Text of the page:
Car title scam sends ex
INDIANAPOLIS An ex con will be headed back to prison for a car title scam that allowed hundreds of people to avoid paying for cars, while also allowing car thieves to obtain clear titles for stolen cars.
Joseph Woodruff, 59, of Indianapolis, pleaded guilty to two federal felony charges on Thursday, admitting that he scammed banks and other car owners with his company, Mechanic Liens Plus.
As Woodruff left federal court on Thursday, a companion worked to shield him from a news camera and Woodruff then ducked into the nearby Indianapolis Star building in an attempt to avoid being photographed.
Moments earlier in court, Woodruff claimed he was remorseful and wanted forgiveness from all of the victims who lostlost cheap Nuggets authentic jerseys
their cars through his fraud, which ran from 28 until his arrest in 2012.
None of the victims was in the courtroom.
In court documents and testimony, investigators said Woodruff Mechanic Liens Plus company would promise customers they could legally avoid paying for cars, including some cars that had just been purchased from car dealers. Some customers avoided paying even the first payment on the cars by paying Woodruff firm a $1,0 fee.
Prosecutors submitted documents that detailed how Mechanic Liens Plus would doctor repair paperwork to make it seem as though cars had been worked on by a mechanic. The paperwork would then claim that the sizeable mechanic bills had not been paid and therefore a lien had been placed on the car.
The banks that financed the cars, or in some cases the car other rightful owners, would then lose their interest in the vehicles with brand new titles being issued. That allowed Mechanic Liens Plus and its customers to then claim legal ownership of the vehicles without any future payments being made.
The Indiana Mechanic Lien statute is designed to allow auto repair firms to seize cars when someone fails to pay for repairs on the car. It requires formal notices to be sent to the lawful owner of the car and also requires a period of timetime cheap chinese Nuggets jerseys
to pass to allow the car owner to pay up to avoid having the car seized.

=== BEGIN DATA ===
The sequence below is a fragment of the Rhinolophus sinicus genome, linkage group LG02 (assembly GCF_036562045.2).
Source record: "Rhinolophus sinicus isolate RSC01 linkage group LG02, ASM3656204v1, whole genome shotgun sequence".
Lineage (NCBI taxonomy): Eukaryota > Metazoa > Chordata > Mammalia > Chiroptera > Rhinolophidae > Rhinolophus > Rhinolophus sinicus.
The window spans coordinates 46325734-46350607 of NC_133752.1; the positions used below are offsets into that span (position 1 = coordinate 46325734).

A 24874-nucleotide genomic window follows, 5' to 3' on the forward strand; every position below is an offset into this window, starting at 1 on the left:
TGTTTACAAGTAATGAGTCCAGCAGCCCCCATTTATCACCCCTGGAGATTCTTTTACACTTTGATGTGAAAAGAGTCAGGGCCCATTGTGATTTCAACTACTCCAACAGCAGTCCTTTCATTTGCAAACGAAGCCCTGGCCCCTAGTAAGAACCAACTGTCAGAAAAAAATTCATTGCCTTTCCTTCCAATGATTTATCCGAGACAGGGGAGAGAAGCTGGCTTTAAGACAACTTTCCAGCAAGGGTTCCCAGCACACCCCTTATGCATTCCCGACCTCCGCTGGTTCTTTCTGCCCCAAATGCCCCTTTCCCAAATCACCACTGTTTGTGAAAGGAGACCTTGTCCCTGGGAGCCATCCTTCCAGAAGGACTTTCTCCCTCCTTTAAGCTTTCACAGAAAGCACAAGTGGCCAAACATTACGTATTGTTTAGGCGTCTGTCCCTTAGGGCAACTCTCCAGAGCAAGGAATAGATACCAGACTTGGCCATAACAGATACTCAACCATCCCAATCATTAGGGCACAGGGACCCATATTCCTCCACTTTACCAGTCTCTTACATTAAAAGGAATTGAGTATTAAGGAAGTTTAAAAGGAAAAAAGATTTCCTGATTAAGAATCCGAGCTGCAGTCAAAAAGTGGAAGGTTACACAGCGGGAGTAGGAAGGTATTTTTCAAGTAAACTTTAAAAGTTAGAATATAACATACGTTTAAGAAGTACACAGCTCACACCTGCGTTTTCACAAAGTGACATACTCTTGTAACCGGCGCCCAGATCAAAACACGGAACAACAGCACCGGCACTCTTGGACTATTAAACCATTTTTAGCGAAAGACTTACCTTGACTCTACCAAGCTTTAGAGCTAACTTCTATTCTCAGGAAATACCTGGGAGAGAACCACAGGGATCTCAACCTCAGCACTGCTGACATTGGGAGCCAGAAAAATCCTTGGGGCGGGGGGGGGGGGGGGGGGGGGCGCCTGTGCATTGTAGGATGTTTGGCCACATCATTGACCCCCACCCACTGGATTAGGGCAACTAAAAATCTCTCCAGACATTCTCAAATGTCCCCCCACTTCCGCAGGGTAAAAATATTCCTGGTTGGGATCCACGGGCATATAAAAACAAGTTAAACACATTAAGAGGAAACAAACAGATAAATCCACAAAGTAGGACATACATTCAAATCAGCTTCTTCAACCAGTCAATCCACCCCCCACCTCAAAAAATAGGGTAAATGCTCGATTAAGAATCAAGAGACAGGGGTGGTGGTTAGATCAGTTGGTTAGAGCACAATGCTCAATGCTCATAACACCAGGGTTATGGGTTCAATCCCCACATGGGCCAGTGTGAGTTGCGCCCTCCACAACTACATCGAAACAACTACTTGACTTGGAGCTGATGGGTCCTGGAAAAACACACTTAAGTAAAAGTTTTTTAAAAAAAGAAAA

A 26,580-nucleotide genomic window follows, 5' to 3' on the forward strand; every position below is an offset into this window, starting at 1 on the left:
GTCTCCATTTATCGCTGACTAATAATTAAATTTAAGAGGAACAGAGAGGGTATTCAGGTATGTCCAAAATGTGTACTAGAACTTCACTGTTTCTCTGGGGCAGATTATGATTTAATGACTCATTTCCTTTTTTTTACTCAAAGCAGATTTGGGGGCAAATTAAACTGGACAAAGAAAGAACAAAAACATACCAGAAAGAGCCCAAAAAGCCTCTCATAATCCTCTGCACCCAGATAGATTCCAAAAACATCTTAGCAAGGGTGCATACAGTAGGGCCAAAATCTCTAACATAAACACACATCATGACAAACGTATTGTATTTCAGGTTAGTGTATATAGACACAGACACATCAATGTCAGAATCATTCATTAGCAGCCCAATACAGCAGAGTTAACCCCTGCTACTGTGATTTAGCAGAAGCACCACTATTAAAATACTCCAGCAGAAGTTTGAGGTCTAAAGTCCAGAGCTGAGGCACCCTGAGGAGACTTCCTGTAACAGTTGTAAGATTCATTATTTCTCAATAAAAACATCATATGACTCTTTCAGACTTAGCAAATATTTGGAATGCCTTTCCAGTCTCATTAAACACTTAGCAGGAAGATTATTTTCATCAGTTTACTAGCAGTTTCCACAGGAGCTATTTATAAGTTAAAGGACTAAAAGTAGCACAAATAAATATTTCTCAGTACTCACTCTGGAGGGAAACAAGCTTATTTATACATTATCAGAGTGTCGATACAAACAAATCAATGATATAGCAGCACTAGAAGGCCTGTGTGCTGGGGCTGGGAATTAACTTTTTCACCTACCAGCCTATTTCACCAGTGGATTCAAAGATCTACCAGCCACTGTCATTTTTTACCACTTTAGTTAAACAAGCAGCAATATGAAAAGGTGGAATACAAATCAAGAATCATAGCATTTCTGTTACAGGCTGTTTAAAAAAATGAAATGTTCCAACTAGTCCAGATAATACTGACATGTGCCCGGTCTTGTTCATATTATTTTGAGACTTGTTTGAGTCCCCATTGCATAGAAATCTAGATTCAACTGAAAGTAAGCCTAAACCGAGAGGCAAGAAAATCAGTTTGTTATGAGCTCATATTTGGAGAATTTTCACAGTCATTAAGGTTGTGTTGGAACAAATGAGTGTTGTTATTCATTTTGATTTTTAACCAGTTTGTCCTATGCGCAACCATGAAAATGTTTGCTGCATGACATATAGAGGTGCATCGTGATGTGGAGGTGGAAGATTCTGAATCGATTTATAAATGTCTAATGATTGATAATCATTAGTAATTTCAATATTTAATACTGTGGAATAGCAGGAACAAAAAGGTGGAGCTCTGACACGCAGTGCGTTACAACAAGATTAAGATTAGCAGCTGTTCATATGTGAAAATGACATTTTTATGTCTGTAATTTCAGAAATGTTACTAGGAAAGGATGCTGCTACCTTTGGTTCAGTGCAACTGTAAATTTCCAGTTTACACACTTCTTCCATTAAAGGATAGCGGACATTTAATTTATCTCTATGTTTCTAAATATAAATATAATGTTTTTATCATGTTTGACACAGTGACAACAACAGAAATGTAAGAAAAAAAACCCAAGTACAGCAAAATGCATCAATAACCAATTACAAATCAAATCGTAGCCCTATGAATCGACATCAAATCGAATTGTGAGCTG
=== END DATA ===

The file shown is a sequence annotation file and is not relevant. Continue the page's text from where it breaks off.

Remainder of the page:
Mechanic Liens Plus would doctor paperwork to make the repair bills seem so high that many banks and finance companies simply cut the process short by forfeiting their ownership rights to the car, even though prosecutors said no work was actually performed on the cars.
"I plead guilty," Woodruff said in federal court on Thursday.
He claimed "great remorse" and claimed his daughter, who is also set to plead guilty in the racket, had "no idea" thatthat cheap Nuggets jerseys china
he was operating a fraud ring.
"As a parent, this is my most sorrowful regret," he said while sobbing and crying, occasionally pausing his presentation before the judge. Attorney Zach Myers countered that Secret Service agents had recordings of Woodruff daughter, Nisha Woodruff, telling customers she was familiar with how the laws were being manipulated to steal cars out from under victims.
Myers said she walked into the scam with her eyes open.
Myers also told the judge, "The loser was all of us."
He said some of the liens that were invalidatedinvalidated the Nuggets jersey
in the scam were intended to force people to pay state taxes or child support.
"This was about greed," Myers said, adding that taxpayers picked up the slack when people avoided paying child support or taxes by using the fraudulent lien company.
Defense attorney Kenneth Riggins asked the judge for a light sentence, saying Woodruff felt he wasn really causing much harm. Riggins said many of the big banks that financed the cars simply wrote off the losses.
Riggins said Woodruff lost a $60,0 salary when his prior longtime job was downsized. Riggins claimed that Woodruff originally started Mechanic Liens Plus as an entrepreneur with legitimate intentions.
He then realized business would sometimes taper off, so he looked for ways to increase his revenue and "started doing things he shouldn said Riggins.
"He regressed into a life of crime," said Riggins. District CourtCourt Nuggets new jerseys 2014
Judge William Lawrence said it was hardly a victimless crime.
"These are poor people who lost their vehicles," he said in pronouncing his sentence.
The judge said he considered letters received by victims in the scheme, including one woman who lost her car and no longer had a way to attend crucial doctor appointments.